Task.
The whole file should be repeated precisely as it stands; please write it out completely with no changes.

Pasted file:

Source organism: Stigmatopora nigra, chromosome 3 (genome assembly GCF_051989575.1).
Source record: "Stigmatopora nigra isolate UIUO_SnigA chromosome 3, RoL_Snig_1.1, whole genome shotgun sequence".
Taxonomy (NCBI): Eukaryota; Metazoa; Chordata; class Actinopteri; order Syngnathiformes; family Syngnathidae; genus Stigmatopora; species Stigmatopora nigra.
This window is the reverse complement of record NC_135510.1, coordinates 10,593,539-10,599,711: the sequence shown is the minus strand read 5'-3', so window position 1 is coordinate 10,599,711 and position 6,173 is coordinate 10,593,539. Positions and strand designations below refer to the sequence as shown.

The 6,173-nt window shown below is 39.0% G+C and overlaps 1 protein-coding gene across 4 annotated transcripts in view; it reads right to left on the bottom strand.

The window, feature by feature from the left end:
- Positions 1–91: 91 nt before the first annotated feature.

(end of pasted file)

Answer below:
Source organism: Stigmatopora nigra, chromosome 3 (genome assembly GCF_051989575.1).
Source record: "Stigmatopora nigra isolate UIUO_SnigA chromosome 3, RoL_Snig_1.1, whole genome shotgun sequence".
Taxonomy (NCBI): Eukaryota; Metazoa; Chordata; class Actinopteri; order Syngnathiformes; family Syngnathidae; genus Stigmatopora; species Stigmatopora nigra.
This window is the reverse complement of record NC_135510.1, coordinates 10,593,539-10,599,711: the sequence shown is the minus strand read 5'-3', so window position 1 is coordinate 10,599,711 and position 6,173 is coordinate 10,593,539. Positions and strand designations below refer to the sequence as shown.

The 6,173-nt window shown below is 39.0% G+C and overlaps 1 protein-coding gene across 4 annotated transcripts in view; it reads right to left on the bottom strand.

The window, feature by feature from the left end:
- Positions 1–91: 91 nt before the first annotated feature.